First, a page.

I first learned about Chuck Klosterman through my friend, who is a nonfiction writer and swears by his essay collections. Klosterman is primarily a music writer (imagine Lester Bangs if he had grown up in the golden age of hair metal) and most of the writings featured here are from Spin and Esquire. The collection is framed as a retrospective, with Klosterman introducing pieces by commenting on how his views have changed by then, or why he now hates the article he’s about to share (he even includes articles on the Fargo rock scene that he wrote when he was twenty-three, and he’s appropriately embarrassed about it). The include celebrity profiles, “Best Of” lists, what-if scenarios, and musings on VH1 Classics and the Olympics. At their best, his essays blend pop culture and philosophy seamlessly – the book is worth it just for the article detailing the time Klosterman met Britney Spears and tried to unravel the mystery of who she actually is vs. who she pretends to be (“After I spent my time with Spears, people kept asking me, ‘What is she really like?’ My answer was usually, ‘I don’t know, and I don’t think she does, either.'”).
I’ll be the first to admit that my music tastes are not very refined, so it was sort of a relief to see Klosterman writing almost exclusively about bands that I had actually heard of. He writes most frequently about bands he grew up listening to in the 80’s, but there are also some fascinating profiles of The White Stripes and Radiohead (“Everyone in this band reads more than you do; hanging out with Radiohead is kind of like getting high with a bunch of librarians.”). I was worried that Klosterman would turn out to be a music snob, and he sort of is, but for the most part, he presents his love of pop music frankly and matter-of-factly, and I always appreciate someone who acknowledges that popular culture becomes popular because lots of people like it, and that’s not a bad thing. His revelation (helped by Wilco’s Jeff Tweedy) that he actually kind of likes Jet is great:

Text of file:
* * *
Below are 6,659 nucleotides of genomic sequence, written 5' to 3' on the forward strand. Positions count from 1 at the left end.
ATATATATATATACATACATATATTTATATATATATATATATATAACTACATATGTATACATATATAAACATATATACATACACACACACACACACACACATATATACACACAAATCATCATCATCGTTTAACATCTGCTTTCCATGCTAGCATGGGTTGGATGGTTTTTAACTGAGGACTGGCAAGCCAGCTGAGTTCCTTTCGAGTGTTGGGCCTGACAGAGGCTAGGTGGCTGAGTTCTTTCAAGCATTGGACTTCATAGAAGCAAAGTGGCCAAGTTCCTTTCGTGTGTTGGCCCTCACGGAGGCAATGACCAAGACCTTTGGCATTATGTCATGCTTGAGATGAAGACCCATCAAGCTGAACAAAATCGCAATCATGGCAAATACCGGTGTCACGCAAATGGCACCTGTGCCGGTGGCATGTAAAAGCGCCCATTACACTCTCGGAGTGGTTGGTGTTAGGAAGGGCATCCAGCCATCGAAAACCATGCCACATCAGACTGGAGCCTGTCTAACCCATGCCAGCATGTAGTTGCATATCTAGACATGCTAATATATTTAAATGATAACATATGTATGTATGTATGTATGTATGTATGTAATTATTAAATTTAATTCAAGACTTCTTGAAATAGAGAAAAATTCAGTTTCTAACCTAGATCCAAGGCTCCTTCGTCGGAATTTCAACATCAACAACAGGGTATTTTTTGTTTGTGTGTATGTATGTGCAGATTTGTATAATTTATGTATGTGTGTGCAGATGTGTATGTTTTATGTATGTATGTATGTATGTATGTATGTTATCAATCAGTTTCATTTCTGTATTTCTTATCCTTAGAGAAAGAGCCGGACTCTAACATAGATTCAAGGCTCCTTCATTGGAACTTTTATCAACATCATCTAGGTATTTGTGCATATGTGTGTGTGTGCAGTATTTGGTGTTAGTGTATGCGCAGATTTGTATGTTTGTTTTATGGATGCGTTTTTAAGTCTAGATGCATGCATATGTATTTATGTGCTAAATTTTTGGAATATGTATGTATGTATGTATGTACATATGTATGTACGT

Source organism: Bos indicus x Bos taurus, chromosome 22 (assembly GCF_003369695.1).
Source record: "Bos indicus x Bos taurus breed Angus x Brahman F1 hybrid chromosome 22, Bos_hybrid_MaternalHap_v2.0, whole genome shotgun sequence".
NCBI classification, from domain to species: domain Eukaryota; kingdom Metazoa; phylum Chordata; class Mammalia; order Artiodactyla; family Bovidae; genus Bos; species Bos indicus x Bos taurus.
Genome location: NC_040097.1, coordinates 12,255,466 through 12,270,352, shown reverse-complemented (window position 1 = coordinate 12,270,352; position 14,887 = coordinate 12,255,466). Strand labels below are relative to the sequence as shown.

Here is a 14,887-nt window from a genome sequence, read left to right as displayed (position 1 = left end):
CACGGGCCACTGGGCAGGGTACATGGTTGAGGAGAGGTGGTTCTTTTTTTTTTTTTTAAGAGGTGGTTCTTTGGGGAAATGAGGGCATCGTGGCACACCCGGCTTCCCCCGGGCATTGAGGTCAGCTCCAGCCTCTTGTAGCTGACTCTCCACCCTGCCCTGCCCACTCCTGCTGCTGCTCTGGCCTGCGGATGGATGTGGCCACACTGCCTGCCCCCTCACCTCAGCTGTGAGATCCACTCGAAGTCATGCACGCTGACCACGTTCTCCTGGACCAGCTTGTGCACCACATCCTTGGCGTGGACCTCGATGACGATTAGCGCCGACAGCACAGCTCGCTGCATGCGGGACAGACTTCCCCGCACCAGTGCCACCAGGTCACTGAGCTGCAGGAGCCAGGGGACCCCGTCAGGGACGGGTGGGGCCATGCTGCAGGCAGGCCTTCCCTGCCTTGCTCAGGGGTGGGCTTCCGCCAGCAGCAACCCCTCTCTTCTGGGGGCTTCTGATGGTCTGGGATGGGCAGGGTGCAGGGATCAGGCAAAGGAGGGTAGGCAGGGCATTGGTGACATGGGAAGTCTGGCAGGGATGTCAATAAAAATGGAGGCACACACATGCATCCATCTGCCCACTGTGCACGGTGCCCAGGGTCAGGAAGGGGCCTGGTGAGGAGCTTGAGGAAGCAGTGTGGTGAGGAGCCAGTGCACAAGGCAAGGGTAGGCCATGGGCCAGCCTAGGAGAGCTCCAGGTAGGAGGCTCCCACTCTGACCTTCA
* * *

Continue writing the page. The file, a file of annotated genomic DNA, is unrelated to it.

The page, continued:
“Now, nearly everybody I know thinks Jet is ridiculous; they’ve become the band hipsters are legally required to hate. So I made some joke (and I have no idea why) about how Jet was terrible and that it was somehow predictable that the only people who would want to cover Jet songs would be second graders. Tweedy didn’t understand why I would say something like that. He looked at me like I had just made fun of a quadriplegic and asked, ‘Well, don’t you like rock music?’ And then I felt stupid, because I realized that (a) Jet plays rock music, and that (b) I like rock music, and that (c) I actually liked Jet, both tangibly and intangibly. So that was something I realized about Jeff Tweedy: musically, he remembers what is obvious.”
Another great example of Chuck Klosterman’s refreshing lack of musical snobbery:
“I’ve probably written more about tribute bands than any sensible man should. I really like them, though. Tribute bands often reflect what I like about rock n’ roll more than the authentic bands they replicate.”
(this passage comes at the beginning of a piece about all-female cover bands with names like AC/DShe and Lez Zeppelin, and it is fantastic)
The only rough patch is at the end, when Klosterman includes an excerpt from a book that he tried to write when he was a reporter for a newspaper in Akron, and I suspect he included it for the dual purpose of proving how unashamed he is by what a terrible writer he used to be, and the hope that someone would tell him it’s actually very good.
Overall, a great collection of essays that are in-depth and thoughtful enough for hardcore fans, and frank and approachable enough for the casual reader.
Verdict: four out of five stars